A friend of mine recently shared a video with our tennis group from one of the morning news programs. She was impressed with an interview and her accompanying message read, “She is 85 years old and is in better shape than all of us put together. My knees hurt just watching her!”
That made me laugh and of course peaked my interest. I watched the clip that showed an energetic woman, who trains 5 to 6 days a week, exercising at the track. Then I watched in awe as she pole vaulted. She went on to share that she participates in an endless list of track and field events…pole, vaulting, high jump, long jump, triple jump, hurdles, hammer throw, shot put, javelin, discus, and 50 meter, 100 meter and 200 meter sprints – and I may have missed a few. I was amazed!
I was convinced that the woman must have a long history of track and field competitions going all the way back to high school. I was intrigued and decided to learn more.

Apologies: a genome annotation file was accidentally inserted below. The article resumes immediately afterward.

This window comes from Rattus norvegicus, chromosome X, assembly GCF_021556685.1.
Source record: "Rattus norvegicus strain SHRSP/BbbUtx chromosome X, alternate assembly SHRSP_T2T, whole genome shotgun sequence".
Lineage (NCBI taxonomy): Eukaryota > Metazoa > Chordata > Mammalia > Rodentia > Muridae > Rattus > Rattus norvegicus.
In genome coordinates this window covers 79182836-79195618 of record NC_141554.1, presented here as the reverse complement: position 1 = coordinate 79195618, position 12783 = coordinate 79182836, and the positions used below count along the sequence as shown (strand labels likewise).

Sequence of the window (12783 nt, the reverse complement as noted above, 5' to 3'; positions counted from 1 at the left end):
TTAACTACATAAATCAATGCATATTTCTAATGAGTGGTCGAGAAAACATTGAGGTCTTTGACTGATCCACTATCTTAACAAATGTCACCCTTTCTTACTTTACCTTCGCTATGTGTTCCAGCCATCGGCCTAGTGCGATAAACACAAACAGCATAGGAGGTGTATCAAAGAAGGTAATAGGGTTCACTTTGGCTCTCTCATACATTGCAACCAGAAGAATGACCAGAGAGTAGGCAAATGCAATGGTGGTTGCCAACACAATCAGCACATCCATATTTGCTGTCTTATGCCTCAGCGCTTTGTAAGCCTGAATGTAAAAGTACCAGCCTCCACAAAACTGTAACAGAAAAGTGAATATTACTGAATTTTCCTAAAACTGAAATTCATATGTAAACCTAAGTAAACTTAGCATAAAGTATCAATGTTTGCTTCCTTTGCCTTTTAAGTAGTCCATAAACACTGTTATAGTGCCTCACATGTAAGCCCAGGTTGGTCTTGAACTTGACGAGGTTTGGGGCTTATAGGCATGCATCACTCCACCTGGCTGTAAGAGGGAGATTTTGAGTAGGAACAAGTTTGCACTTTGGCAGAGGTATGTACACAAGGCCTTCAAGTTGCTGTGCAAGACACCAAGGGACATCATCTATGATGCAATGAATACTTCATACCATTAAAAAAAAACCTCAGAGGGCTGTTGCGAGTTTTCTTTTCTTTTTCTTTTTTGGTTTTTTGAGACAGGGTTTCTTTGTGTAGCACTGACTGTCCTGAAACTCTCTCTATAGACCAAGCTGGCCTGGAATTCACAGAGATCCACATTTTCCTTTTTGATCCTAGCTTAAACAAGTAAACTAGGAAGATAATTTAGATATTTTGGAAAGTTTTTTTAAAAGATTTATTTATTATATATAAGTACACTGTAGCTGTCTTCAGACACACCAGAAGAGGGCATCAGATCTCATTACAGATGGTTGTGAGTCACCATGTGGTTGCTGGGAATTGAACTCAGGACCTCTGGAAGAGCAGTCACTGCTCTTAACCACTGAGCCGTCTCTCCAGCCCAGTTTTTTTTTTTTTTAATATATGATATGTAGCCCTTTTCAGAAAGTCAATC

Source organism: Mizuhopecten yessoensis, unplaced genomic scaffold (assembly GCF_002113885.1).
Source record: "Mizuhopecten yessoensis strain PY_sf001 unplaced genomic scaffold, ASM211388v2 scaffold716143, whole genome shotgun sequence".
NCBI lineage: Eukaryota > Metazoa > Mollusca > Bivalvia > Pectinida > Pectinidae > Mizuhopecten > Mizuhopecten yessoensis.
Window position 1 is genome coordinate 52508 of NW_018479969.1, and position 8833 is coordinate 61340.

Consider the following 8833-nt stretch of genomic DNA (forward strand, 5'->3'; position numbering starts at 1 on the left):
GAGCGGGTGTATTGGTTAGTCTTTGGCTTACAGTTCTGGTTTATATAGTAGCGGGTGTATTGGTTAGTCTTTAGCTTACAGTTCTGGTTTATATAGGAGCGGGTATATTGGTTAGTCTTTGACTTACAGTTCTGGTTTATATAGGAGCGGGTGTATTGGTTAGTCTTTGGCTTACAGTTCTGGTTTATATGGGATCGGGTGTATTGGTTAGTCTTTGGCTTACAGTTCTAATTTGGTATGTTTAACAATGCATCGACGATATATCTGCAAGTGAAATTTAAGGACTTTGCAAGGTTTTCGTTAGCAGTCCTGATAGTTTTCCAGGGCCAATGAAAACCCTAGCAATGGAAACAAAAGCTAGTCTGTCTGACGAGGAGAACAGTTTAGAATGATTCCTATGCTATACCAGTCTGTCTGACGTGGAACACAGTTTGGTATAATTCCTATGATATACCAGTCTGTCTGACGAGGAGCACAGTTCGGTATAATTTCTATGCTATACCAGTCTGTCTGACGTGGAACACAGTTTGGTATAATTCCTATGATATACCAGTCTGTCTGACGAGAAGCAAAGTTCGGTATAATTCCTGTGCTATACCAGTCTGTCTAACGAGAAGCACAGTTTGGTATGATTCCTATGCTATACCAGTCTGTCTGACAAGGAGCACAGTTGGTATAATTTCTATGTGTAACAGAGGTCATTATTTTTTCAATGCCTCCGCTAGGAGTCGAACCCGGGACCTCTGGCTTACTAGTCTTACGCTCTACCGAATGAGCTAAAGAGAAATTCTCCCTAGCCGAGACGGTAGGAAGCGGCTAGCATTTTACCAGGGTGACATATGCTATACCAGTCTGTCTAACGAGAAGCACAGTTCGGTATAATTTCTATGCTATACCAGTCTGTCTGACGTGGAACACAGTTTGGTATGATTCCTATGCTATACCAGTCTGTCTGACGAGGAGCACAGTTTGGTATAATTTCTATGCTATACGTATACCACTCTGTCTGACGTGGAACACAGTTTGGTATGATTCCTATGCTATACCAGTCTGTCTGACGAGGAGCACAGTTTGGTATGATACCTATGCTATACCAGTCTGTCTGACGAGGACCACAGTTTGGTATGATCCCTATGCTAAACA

I googled Florence “Flo” Meiler and found numerous videos and lots of information about this remarkable woman. What astounded me most was that she didn’t start training in track and field until 60! Most of us are concerned that we will slow down as we get older, but not Flo. At 85 she competes across the country in the Senior Games, representing her home state of Vermont. She also competes around the world, representing Team USA. Last March at the World Masters in Poland she took home 5 gold medals, 2 silver medals, and set a world record for the 4 x 200 relay.
What motivates this woman? She likes a challenge. Active and healthy, she hopes to continue competing until she reaches 100. Her story should be an inspiration to us all. With hard work and dedication, we can achieve whatever we put our minds to. We should always strive for more and be willing to take on new challenges regardless of our age.
What inspires you?
For information about the Connecticut Master’s Games, a multi-sport festival of Olympic-style competition of Connecticut’s master amateur athletes 50 or better, visit their website https://ctmastersgames.org/ The Games are recognized by the National Senior Games Association and the United States Olympic Committee as the official Senior Games of Connecticut.